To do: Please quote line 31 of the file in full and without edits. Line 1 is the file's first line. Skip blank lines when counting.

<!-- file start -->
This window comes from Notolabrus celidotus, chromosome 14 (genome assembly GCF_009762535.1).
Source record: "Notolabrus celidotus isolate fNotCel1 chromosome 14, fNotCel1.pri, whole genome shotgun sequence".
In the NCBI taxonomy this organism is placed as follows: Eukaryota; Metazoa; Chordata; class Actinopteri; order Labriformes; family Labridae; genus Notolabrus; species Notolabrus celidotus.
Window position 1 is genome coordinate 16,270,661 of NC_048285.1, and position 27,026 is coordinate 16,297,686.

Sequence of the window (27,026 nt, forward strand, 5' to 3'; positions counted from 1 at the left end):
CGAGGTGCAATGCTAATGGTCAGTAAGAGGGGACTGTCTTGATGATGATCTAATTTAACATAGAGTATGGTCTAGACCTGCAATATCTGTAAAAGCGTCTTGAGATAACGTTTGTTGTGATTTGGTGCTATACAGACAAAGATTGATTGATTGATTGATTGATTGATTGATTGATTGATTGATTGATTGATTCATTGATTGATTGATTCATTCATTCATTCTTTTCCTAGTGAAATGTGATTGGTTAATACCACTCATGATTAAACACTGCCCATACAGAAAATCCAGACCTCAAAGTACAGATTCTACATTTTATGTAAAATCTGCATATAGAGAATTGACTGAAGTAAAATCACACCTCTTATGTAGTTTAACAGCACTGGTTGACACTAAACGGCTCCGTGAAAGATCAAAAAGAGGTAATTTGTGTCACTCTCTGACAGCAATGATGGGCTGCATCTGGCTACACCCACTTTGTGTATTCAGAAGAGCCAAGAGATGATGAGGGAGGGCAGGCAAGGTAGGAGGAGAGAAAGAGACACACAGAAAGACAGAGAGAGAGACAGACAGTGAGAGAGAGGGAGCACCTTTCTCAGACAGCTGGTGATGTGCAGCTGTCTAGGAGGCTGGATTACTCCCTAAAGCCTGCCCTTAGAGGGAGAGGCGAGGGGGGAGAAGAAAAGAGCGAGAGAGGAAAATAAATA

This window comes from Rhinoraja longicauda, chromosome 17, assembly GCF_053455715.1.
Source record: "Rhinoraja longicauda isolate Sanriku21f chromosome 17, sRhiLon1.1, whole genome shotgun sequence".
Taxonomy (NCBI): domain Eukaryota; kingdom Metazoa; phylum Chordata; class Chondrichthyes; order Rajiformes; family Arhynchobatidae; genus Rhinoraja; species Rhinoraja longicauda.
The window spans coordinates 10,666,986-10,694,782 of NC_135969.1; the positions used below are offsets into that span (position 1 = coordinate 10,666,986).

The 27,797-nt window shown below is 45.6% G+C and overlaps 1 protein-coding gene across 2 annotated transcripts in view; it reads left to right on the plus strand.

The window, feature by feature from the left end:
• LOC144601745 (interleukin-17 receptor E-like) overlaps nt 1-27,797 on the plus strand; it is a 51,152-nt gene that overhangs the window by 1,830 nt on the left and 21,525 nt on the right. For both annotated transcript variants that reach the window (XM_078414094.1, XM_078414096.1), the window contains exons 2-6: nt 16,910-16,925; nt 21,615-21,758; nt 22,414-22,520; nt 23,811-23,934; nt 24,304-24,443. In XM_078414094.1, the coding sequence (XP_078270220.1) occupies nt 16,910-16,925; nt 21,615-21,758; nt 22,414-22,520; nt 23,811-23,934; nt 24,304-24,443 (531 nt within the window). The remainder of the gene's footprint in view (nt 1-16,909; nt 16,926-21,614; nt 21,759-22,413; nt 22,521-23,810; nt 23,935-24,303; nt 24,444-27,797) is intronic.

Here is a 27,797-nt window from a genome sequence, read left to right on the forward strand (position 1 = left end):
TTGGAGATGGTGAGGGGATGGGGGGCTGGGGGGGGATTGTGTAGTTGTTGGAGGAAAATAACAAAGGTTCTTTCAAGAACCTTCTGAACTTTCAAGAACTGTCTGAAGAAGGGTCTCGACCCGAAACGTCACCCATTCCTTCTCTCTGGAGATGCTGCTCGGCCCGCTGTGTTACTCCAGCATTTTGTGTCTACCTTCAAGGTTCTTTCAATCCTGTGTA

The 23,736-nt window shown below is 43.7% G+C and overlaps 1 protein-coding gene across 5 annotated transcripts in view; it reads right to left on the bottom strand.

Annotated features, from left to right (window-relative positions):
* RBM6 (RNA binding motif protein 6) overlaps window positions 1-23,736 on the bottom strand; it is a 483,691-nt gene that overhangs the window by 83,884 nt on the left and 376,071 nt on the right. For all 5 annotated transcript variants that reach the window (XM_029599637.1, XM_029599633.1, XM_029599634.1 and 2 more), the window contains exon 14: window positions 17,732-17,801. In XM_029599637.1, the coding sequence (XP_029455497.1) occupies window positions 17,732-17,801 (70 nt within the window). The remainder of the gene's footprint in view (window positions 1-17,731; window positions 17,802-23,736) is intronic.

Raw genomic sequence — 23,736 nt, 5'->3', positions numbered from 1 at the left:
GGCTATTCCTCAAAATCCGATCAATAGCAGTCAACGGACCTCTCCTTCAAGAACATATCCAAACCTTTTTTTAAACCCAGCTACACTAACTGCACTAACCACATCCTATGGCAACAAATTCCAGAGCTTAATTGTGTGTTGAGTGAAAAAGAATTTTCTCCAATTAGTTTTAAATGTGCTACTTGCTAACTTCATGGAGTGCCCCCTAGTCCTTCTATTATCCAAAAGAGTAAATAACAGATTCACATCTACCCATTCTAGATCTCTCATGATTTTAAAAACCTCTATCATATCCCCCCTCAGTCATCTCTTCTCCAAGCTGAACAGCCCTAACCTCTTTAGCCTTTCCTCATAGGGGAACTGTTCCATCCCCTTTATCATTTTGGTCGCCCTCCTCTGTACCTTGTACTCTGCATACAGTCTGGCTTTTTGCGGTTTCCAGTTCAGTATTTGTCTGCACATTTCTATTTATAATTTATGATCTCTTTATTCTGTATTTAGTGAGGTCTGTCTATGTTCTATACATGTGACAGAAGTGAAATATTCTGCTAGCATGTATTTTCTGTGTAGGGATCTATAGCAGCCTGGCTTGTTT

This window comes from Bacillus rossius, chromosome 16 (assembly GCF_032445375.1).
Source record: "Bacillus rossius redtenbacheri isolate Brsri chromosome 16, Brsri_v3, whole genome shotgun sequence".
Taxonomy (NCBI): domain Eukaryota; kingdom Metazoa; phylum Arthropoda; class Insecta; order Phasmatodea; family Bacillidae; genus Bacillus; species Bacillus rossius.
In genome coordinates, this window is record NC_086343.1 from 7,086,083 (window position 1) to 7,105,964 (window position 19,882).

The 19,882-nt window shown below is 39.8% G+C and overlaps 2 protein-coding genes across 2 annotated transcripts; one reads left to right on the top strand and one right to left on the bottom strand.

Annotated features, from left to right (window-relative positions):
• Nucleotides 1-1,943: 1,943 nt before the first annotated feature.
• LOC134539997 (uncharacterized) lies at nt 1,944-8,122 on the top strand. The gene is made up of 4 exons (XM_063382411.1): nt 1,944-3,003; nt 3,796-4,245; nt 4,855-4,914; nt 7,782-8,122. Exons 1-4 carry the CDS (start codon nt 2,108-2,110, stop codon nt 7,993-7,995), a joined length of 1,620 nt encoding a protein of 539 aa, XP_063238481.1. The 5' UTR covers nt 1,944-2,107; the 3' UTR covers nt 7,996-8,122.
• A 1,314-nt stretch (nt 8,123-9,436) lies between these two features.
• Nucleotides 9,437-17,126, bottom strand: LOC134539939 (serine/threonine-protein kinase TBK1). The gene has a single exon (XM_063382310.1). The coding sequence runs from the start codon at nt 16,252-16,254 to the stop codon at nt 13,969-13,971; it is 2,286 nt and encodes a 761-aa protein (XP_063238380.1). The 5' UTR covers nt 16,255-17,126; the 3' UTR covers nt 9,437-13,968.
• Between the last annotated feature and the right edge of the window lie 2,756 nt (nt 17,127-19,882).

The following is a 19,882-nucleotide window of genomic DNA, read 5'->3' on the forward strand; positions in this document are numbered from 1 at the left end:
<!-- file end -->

• Between the last annotated feature and the right edge of the window lie 2,756 nt (nt 17,127-19,882).